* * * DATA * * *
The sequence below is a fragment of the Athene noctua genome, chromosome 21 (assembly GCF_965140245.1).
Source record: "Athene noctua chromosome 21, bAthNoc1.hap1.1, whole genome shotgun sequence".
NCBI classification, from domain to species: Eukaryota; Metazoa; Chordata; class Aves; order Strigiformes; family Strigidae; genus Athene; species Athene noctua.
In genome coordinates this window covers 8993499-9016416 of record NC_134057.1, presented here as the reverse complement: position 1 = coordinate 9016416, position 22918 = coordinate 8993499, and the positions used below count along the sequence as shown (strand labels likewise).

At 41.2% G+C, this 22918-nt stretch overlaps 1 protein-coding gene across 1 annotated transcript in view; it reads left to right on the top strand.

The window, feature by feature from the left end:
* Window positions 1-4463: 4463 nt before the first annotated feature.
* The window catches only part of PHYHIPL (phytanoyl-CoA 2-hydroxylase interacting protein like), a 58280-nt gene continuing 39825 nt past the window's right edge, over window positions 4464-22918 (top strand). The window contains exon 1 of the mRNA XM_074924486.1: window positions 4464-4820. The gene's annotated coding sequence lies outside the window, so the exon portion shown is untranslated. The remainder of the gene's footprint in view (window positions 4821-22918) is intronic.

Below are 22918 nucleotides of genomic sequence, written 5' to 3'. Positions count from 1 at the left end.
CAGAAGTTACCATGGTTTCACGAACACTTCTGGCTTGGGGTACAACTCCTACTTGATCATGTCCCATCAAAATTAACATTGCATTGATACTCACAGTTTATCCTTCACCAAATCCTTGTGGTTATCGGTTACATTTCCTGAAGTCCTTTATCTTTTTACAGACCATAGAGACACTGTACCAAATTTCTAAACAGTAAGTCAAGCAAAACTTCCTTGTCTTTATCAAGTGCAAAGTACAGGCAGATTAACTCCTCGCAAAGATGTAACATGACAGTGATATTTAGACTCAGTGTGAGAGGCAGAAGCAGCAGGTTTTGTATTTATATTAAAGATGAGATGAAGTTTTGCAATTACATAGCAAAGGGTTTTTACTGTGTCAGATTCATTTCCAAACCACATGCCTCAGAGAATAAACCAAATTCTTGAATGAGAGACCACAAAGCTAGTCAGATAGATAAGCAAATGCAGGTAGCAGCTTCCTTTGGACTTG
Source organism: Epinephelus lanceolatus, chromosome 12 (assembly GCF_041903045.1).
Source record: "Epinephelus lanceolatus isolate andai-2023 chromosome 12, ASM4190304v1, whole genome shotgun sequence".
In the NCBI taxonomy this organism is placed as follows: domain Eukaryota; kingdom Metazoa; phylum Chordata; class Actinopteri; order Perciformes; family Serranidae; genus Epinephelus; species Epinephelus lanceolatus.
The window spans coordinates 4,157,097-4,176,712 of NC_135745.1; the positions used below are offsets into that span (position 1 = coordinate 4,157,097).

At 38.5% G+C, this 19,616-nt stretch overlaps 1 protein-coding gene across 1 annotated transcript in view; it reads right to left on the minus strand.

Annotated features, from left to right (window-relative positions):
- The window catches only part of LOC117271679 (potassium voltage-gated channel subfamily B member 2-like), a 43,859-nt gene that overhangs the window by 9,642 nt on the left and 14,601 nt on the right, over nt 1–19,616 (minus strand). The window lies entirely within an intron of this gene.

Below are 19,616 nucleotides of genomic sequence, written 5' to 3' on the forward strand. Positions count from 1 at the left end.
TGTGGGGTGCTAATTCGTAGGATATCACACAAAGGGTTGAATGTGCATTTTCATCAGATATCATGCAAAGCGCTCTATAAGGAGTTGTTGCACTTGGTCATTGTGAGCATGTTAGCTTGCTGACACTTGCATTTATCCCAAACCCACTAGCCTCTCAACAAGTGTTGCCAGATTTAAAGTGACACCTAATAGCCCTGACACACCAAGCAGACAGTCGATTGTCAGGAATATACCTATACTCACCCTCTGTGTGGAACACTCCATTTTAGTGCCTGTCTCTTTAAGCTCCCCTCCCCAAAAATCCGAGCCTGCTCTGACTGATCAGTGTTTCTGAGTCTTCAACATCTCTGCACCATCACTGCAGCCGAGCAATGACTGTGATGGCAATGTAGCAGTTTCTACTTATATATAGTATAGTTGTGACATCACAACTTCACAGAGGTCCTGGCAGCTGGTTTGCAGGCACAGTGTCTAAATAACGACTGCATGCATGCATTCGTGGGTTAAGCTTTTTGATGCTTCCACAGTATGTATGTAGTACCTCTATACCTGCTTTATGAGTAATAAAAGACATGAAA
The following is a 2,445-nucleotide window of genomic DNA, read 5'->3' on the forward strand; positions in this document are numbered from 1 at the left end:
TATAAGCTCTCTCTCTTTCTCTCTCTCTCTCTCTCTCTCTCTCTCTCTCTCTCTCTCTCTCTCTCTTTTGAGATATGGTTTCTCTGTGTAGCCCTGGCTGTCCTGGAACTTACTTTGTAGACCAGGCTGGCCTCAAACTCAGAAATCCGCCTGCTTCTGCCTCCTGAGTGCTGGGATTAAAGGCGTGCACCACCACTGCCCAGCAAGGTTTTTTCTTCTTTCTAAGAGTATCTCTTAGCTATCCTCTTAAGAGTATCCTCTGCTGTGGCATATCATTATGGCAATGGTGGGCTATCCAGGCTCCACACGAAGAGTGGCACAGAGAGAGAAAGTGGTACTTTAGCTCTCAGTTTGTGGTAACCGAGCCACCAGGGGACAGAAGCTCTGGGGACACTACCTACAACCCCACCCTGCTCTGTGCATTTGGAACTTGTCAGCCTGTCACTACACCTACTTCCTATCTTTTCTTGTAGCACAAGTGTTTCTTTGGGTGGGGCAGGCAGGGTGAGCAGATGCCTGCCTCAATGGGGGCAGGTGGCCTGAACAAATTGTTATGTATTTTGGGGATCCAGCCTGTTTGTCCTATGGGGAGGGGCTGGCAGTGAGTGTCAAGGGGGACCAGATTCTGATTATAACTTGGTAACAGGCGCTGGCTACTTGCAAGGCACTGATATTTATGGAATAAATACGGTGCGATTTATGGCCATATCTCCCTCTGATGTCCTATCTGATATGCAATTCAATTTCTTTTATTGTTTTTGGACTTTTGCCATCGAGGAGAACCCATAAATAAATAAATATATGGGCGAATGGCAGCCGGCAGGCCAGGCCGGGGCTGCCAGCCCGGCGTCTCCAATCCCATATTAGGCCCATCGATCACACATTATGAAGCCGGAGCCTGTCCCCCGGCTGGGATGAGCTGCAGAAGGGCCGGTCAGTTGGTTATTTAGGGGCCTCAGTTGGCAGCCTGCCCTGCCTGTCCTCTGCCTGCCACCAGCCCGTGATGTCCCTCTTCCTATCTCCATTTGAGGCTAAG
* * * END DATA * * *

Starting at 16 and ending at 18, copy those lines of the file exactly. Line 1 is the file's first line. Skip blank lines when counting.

Annotated features, from left to right (window-relative positions):
- The window catches only part of LOC117271679 (potassium voltage-gated channel subfamily B member 2-like), a 43,859-nt gene that overhangs the window by 9,642 nt on the left and 14,601 nt on the right, over nt 1–19,616 (minus strand). The window lies entirely within an intron of this gene.

Below are 19,616 nucleotides of genomic sequence, written 5' to 3' on the forward strand. Positions count from 1 at the left end.